Sperm DNA damage may have adverse effects on reproductive outcome. Sperm DNA breaks can be detected by several tests, which evaluate DNA integrity from different and complementary perspectives and offer a new class of biomarkers of the male reproductive function and of its possible impairment after environmental exposure. The remodeling of sperm chromatin produces an extremely condensed nuclear structure protecting the nuclear genome from adverse environments. This nuclear remodeling is species specific, and differences in chromatin structure may lead to a dissimilar DNA susceptibility to mutagens among species. In this study, the capacity of the comet assay in its two variants (alkaline and neutral) to detect DNA/chromatin integrity has been evaluated in human, mouse, and bull sperm. The hypothesis that chromatin packaging might influence the amount of induced and detectable DNA damage was tested by treating sperm in vitro with DNAse I, whose activity is strictly dependent upon its DNA accessibility. Furthermore, hydrogen peroxide (H2O2) was used to assess whether spermatozoa of the three species showed a different sensitivity to oxidative stress. DNAse I-induced damage was also assessed by the sperm chromatin structure assay and the TUNEL assay, and the performances of these two assays were compared and correlated with the comet assay results. Results showed a different sensitivity to DNAse I treatment among the species with human sperm resulting the most susceptible. On the contrary, no major differences among species were observed after H2O2treatment. Furthermore, the three tests show a good correlation in revealing sperm with DNA strand breaks. © 2010 Society for Reproduction and Fertility.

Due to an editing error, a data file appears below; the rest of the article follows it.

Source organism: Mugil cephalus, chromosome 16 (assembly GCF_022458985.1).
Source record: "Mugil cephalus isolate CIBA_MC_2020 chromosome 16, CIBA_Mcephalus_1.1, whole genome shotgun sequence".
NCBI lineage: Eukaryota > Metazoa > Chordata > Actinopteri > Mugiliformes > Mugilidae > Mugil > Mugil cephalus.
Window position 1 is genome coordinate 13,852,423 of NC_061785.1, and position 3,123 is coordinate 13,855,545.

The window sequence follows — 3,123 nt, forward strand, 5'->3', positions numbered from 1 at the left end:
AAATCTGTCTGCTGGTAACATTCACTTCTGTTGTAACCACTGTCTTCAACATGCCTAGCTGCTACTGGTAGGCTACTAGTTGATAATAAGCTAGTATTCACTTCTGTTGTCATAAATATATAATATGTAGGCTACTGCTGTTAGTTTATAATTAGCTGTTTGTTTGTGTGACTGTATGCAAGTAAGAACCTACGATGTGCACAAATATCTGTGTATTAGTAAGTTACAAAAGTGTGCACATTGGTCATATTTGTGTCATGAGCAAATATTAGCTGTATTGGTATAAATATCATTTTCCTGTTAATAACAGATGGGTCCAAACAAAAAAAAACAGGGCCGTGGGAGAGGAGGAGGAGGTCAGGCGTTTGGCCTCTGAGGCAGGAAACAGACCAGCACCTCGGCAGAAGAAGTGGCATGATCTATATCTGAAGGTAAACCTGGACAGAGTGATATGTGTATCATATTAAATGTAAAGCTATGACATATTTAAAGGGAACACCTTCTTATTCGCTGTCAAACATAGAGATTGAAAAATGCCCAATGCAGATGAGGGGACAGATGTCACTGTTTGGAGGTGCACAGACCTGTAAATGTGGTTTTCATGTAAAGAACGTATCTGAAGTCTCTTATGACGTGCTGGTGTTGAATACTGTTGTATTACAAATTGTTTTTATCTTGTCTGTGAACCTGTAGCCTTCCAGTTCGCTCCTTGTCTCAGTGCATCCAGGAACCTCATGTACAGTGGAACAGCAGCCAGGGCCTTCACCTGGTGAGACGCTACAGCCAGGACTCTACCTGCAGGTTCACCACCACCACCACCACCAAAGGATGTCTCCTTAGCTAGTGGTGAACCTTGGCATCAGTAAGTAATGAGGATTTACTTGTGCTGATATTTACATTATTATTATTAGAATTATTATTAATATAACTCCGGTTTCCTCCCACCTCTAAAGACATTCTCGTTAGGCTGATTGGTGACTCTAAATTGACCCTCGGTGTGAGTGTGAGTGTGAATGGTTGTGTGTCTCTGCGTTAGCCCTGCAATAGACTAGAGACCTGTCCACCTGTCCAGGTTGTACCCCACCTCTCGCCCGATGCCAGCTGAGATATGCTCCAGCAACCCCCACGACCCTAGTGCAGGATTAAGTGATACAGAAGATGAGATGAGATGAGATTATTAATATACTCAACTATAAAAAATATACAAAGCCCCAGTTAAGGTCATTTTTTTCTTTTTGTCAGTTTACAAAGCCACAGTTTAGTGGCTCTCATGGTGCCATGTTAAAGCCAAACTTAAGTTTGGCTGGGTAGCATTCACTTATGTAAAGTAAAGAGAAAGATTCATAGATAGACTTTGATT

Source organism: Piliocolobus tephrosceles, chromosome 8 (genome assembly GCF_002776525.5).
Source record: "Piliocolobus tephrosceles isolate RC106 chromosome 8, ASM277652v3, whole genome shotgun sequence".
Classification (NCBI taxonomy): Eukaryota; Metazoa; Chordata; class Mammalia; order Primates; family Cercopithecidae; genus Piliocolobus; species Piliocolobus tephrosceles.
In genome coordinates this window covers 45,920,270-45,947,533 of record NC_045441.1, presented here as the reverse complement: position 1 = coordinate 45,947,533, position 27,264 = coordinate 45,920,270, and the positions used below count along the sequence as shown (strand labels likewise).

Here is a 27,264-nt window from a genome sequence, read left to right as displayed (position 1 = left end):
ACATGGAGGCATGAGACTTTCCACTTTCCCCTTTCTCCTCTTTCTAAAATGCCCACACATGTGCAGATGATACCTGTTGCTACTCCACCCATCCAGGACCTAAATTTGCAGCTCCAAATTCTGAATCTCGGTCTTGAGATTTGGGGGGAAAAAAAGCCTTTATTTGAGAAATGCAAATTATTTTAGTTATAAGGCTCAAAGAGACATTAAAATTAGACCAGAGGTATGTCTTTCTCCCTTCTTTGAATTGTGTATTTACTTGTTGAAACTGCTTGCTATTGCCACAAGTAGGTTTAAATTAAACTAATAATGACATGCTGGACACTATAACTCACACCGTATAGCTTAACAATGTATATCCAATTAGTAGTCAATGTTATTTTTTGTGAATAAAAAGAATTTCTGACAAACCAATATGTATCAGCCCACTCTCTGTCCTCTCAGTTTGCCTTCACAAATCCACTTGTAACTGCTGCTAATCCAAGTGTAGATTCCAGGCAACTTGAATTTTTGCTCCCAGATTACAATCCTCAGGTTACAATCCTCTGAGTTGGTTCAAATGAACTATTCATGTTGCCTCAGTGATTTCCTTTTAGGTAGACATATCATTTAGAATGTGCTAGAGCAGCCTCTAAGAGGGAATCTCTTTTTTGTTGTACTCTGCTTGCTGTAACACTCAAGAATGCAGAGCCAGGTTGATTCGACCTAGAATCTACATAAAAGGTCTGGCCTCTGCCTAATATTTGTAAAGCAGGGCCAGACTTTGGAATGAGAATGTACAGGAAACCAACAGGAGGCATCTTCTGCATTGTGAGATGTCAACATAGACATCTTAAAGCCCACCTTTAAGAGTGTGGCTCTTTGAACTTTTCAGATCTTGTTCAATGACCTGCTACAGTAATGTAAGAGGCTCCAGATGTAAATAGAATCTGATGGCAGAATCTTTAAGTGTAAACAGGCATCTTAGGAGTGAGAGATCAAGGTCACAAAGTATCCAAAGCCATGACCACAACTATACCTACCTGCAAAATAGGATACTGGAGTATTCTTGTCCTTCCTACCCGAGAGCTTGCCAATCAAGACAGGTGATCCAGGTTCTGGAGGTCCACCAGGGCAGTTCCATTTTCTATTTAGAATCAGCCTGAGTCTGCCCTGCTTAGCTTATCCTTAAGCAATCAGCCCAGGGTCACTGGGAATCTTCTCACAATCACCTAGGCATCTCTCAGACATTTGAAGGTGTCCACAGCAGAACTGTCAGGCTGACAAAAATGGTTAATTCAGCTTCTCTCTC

All Science Journal Classification (ASJC) codes
- Reproductive Medicine
- Obstetrics and Gynaecology
- Cell Biology
Villani, P., Eleuteri, P., Grollino, M. G., Rescia, M., Altavista, P., Spanò, M., Pacchierotti, F., & Cordelli, E. (2010). Sperm DNA fragmentation induced by DNAse I and hydrogen peroxide: An in vitro comparative study among different mammalian species. Reproduction, 140(3), 445 - 452. https://doi.org/10.1530/REP-10-0176